But when Param Sharma did something far more dangerous, the automotive equivalent to pointing a loaded gun at strangers on the street, he got a citation for the first offense. For the second offense, he got arrested, but got out within hours. Now, he continues to do it, even on television, and he’s still a free man. He could be doing it right now, with no further consequences.

I’m not trying to beat up California for their harsh gun laws here. I get it. Guns frighten people and some people really do misuse them, so it’s not a completely unfounded fear people have. There’s at least some logic in play there. I just wanted to illustrate what it looks like when they take an issue seriously, so we can compare it to this situation.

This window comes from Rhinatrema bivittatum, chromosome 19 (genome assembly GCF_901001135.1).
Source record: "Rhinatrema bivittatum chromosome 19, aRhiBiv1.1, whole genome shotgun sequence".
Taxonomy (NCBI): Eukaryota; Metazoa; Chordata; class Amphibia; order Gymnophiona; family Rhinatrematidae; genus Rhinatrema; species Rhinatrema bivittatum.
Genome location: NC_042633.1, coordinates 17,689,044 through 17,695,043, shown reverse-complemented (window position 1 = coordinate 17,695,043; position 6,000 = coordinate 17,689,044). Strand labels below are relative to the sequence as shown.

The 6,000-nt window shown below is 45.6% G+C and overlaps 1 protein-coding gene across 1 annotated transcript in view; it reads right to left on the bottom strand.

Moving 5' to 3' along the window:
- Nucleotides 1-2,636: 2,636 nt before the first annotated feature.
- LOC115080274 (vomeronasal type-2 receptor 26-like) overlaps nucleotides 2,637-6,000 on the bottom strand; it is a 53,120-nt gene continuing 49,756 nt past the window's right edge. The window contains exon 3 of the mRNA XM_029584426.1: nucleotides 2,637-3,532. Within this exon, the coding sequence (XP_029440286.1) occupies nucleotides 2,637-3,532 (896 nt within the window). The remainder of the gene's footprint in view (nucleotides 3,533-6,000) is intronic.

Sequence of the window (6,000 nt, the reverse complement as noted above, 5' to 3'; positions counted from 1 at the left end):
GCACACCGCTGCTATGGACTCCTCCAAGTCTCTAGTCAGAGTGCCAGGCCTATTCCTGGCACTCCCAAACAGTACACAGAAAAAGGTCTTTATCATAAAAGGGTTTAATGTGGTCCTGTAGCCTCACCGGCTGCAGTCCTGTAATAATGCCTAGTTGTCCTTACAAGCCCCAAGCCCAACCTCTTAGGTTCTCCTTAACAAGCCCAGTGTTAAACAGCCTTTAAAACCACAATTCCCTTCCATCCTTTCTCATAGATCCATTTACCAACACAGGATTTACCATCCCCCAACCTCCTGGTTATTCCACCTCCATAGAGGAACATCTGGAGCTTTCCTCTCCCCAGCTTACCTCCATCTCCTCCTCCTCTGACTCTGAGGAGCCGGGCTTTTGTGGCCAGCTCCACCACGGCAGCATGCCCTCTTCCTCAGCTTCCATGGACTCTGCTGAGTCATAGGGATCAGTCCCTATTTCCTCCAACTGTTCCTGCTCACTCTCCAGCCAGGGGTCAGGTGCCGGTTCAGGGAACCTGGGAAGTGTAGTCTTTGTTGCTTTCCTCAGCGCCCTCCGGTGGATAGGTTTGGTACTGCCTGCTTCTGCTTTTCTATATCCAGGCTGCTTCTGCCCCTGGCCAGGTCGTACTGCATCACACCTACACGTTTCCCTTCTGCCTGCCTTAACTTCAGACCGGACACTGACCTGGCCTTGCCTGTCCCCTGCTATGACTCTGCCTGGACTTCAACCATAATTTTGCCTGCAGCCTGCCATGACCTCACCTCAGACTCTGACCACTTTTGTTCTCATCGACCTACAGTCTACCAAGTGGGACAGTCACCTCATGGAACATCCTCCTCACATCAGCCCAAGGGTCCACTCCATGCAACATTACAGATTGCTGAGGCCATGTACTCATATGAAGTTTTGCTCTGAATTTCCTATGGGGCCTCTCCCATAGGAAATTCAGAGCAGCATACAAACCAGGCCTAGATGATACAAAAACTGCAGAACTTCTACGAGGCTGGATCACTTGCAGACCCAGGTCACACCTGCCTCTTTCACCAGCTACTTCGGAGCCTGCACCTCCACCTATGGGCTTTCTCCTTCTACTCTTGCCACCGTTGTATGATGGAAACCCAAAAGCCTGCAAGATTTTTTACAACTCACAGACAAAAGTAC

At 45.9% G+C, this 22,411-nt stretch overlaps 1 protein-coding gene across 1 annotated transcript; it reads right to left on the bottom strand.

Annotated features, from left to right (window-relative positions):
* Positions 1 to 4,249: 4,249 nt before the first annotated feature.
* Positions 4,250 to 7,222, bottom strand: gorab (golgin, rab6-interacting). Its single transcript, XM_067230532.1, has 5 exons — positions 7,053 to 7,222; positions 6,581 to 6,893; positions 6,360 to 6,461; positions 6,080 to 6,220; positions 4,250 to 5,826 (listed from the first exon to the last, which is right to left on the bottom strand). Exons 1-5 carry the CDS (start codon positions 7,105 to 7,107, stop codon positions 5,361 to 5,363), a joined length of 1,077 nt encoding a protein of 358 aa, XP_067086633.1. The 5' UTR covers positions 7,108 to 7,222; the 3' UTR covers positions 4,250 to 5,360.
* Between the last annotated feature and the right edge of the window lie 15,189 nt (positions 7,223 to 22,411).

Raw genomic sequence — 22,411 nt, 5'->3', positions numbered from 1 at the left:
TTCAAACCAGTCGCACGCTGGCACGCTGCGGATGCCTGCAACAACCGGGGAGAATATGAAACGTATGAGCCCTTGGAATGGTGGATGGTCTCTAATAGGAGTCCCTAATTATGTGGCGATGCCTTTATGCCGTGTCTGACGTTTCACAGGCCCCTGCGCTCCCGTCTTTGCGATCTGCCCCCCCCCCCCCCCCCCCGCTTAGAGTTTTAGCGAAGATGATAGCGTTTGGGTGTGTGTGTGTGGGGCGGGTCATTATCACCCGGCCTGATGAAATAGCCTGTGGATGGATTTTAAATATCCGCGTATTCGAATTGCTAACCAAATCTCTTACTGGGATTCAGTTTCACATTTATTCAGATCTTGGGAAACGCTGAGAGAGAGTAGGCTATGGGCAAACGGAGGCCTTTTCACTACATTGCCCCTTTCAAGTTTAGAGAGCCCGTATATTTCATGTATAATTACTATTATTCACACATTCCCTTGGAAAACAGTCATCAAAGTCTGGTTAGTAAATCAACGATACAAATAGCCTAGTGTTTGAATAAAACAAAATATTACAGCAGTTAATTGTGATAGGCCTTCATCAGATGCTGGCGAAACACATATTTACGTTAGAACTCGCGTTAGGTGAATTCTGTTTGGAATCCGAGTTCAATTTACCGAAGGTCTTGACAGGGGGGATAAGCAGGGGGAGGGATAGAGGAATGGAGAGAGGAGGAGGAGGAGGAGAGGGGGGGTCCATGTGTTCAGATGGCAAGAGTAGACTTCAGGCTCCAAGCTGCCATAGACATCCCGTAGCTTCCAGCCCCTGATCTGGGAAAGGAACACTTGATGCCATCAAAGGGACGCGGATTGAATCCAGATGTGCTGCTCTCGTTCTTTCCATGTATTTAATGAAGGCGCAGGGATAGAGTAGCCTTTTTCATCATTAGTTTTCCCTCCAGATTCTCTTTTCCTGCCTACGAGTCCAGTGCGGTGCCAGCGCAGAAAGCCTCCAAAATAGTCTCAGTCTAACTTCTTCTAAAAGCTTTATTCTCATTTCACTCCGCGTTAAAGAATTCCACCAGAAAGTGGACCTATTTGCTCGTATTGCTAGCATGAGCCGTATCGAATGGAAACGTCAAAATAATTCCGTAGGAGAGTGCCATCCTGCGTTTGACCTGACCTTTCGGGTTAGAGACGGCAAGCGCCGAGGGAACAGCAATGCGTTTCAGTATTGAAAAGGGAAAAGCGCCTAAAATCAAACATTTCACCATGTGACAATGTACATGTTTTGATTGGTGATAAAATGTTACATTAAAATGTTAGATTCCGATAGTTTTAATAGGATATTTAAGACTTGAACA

What completely and totally baffles my mind here is that they’d be so easygoing when a person presents a much greater threat to public safety. One Autopilot or camera malfunction, and he could kill dozens of people on the freeway. He could end up sending 4,000 pounds of steel, aluminum, and batteries through some kids’ bedrooms before he could climb back up front. One small computer error and he could run down dozens of pedestrians before he even has a chance to react.

We know that the software isn’t ready to run without human supervision, and that it will eventually surprise him with a malfunction. It really is more dangerous than someone randomly firing a gun in the city would be, and he’s out on bail continuing to do it and brag about it on TV.

Does that seem right to you?

It makes ZERO sense for safety advocates and public officials to engage in hand-wringing about the safety of Autopilot, and try to blame Tesla for this, when authorities seem almost completely unwilling to punish the people who willfully abuse the product and endanger the public with it. If this continues, expect dozens or hundreds of other people to do this because they think they can get away with it like Sharma does.